Originally posted by Duchess64
"State handouts for all? Europe set to pilot universal basic incomes."
--Philip Oltermann (2 June 2016)
"A recent poll by Dalia research found that 68% of people across all
EU member states said they definitely or probably would vote for ...[text shortened]... some form be considered in addition
to or as a replacement of some existing welfare programmes?
It's not going to be the last that's heard of a UBI.
At some point in the not too distant, probably when self driving cars/trucks/etc take off,
where the numbers of people made permanently structurally unemployed and unemployable
will grow so large that the alternatives are basically implement a UBI or your economy and
civilisation completely collapse. [due to increasing automation of jobs]
Estimates currently for the proportion of jobs readily automated [next few decades] go between
40~60%... The great depression caused a mere 25% unemployment in the states.
Vox has done some well written articles on a UBI that are worth reading for anyone interested.
The tl:dr version is the first demonstrates that a UBI is absolutely possible to affordably implement
[even if there is no chance at all of getting the idea past the republican party] and would absolutely
end poverty if implemented at an affordable level sufficient to do so.
The second is dealing with the bigger question to which the answer is unknown, which is whether
people can be respected [and respect themselves] if they are living on just the UBI and are not working.
The evidence and examples given suggest strongly to me that they can, but it's not a certainty.
IF people can live happily on a UBI then its worth implementing, if not, the article argues that we would
be better off trying to get everyone [working age] to work. Although as I said before, I don't believe that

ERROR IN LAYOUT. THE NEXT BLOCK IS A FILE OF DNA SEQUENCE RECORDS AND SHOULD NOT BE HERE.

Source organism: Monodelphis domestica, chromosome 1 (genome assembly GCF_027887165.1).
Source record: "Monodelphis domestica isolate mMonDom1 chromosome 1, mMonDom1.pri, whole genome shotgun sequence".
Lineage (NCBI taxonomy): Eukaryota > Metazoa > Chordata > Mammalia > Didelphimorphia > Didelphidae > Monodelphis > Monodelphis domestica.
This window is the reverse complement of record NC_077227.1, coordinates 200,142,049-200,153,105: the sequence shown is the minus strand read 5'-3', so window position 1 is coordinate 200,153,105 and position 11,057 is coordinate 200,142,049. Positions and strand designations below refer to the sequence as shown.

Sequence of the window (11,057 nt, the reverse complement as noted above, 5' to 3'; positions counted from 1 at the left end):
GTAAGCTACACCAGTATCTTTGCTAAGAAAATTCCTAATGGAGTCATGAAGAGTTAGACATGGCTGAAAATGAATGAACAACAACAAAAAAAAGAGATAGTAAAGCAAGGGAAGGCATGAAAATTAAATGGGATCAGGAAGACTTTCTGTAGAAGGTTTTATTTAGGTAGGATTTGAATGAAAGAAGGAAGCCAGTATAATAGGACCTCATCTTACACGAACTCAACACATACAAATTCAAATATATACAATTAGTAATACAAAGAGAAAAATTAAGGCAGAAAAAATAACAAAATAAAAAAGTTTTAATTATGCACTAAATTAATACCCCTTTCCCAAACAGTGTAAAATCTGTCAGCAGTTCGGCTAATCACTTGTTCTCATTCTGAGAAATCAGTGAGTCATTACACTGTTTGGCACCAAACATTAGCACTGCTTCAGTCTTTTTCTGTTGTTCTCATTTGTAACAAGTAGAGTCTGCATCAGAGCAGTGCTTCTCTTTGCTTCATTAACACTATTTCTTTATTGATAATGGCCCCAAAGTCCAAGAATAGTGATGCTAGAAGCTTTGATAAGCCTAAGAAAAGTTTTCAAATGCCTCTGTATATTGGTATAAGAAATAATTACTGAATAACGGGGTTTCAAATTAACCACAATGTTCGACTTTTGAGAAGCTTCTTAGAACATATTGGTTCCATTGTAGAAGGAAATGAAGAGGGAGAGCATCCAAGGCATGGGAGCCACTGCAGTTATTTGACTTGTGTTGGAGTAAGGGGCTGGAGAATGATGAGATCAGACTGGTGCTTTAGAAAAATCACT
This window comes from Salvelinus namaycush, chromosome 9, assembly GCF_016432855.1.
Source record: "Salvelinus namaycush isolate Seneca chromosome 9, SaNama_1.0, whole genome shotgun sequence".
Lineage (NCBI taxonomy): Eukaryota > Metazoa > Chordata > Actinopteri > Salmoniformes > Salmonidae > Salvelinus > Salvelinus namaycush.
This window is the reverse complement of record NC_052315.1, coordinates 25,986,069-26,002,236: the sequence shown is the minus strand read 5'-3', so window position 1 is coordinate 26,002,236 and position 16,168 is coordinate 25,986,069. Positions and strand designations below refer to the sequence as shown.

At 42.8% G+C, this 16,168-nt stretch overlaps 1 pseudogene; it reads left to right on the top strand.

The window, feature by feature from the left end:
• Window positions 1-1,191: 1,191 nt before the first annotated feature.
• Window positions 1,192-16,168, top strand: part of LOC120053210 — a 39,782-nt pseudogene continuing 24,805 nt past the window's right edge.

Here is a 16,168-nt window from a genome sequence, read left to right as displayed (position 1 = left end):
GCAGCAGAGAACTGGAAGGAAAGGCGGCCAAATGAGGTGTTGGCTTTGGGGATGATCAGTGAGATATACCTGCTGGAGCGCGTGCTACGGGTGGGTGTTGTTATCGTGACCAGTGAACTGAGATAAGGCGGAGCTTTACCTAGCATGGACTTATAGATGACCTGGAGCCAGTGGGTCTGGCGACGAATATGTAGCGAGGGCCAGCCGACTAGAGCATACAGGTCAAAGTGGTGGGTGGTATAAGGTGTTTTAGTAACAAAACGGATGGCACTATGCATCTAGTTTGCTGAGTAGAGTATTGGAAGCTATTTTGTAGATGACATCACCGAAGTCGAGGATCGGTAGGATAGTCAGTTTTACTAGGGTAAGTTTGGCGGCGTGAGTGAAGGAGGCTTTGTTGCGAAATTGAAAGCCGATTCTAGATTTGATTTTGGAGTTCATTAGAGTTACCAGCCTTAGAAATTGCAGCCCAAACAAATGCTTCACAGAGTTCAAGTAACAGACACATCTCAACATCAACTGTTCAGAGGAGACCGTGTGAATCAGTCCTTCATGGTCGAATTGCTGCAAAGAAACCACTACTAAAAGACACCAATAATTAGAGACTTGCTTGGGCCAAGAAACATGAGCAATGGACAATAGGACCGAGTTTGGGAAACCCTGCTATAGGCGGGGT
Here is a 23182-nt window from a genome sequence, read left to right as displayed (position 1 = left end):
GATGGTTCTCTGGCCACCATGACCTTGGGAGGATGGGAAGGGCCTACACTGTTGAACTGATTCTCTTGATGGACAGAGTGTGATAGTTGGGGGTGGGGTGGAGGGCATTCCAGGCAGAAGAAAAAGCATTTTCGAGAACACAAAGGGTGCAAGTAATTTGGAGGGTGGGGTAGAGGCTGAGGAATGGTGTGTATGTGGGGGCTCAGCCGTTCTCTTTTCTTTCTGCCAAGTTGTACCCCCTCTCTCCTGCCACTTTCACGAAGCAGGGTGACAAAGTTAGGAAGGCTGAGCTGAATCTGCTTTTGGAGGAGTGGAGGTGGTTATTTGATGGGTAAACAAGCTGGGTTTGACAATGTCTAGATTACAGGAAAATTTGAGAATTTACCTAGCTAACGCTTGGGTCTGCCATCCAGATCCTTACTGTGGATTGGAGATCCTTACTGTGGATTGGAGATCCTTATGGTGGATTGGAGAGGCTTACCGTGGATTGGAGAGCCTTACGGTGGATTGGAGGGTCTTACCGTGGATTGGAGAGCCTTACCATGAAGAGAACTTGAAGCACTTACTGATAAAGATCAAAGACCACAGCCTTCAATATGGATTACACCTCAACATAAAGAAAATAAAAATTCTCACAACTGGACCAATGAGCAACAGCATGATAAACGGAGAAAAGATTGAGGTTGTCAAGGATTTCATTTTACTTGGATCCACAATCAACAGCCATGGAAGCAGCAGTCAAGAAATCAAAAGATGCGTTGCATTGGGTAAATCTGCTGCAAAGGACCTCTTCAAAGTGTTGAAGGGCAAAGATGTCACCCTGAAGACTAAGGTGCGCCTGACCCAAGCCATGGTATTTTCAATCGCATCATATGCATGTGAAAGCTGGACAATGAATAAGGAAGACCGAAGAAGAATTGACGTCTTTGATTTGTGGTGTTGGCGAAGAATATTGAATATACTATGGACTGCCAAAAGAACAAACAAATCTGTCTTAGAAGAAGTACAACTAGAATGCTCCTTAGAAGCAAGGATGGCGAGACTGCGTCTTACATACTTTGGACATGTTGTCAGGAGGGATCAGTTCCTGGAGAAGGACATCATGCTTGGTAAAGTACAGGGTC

is going to be an option for much longer.
I suspect that this will be the last that's heard of the notion of a universal
basic income (UBI), though UBI has some major basic problems
(such as variance in housing costs).
That's not a big problem. Firstly, if you are living somewhere expensive, it is so because lots of people
want to live there [vs number of residences available] which typically means that there are lots of high
paying jobs available that are attracting people [especially true of cities]. This means that such people
are likely to be among the employed in which case [unless they are highly paid] the UBI simply makes
them better off and helps with the rent along with everything else.
Secondly, it's pretty trivial to have a regional variation to compensate for differing living costs.
The UK's university loan scheme has higher loans for London than it does for cheaper areas for precisely
Thirdly, it's supposed to be a 'basic' income, which you can just about live off of, but which you would want
to supplement by working.... or by sharing... A flat unaffordable to one, may be easily affordable to two or three
on a UBI. Which is incidentally more efficient [more ecological] as well as more social. Everyone living alone
[those not in families] is not great for a social species.